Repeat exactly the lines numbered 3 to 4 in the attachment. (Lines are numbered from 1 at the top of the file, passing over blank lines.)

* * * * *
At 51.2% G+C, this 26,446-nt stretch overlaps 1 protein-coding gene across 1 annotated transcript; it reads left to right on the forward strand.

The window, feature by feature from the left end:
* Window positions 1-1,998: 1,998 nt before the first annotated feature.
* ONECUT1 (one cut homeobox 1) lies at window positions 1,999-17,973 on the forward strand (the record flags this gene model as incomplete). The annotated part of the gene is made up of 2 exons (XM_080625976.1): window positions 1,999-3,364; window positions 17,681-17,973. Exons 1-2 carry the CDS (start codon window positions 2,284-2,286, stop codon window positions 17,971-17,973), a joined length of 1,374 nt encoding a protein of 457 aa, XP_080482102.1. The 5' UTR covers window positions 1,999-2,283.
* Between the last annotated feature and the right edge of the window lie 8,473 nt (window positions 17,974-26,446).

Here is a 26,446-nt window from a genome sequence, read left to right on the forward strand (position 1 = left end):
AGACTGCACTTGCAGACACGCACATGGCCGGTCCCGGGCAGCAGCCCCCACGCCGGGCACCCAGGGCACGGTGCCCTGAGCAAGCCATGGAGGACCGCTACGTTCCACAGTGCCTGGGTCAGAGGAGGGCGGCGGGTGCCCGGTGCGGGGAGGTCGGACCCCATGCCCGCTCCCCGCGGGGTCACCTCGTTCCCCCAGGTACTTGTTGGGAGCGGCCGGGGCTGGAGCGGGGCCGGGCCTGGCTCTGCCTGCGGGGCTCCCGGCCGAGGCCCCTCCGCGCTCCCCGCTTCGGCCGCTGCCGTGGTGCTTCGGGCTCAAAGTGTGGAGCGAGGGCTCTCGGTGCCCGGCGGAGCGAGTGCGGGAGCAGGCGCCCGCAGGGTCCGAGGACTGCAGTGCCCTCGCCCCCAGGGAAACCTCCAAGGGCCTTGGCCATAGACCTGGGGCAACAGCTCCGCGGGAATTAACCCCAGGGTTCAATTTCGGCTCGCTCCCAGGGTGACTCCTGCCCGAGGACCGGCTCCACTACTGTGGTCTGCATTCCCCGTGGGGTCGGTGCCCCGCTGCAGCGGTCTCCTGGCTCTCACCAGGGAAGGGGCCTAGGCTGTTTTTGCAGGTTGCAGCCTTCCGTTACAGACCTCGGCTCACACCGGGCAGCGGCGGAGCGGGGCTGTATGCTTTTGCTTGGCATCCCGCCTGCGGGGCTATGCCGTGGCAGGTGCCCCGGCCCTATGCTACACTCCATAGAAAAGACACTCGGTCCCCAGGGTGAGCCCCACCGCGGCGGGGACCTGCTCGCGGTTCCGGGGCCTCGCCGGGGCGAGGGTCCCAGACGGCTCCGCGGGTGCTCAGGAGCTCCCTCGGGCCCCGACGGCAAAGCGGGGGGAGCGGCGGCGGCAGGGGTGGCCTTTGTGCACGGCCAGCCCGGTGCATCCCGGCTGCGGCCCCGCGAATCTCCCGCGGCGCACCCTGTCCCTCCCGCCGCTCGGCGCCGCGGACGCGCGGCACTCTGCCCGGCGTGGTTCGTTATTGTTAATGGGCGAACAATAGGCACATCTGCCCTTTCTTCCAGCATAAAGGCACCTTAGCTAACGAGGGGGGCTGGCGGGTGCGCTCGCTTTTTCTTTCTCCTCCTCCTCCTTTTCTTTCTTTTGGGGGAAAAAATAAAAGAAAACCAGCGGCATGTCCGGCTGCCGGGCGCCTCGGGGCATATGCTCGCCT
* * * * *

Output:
* Window positions 1-1,998: 1,998 nt before the first annotated feature.
* ONECUT1 (one cut homeobox 1) lies at window positions 1,999-17,973 on the forward strand (the record flags this gene model as incomplete). The annotated part of the gene is made up of 2 exons (XM_080625976.1): window positions 1,999-3,364; window positions 17,681-17,973. Exons 1-2 carry the CDS (start codon window positions 2,284-2,286, stop codon window positions 17,971-17,973), a joined length of 1,374 nt encoding a protein of 457 aa, XP_080482102.1. The 5' UTR covers window positions 1,999-2,283.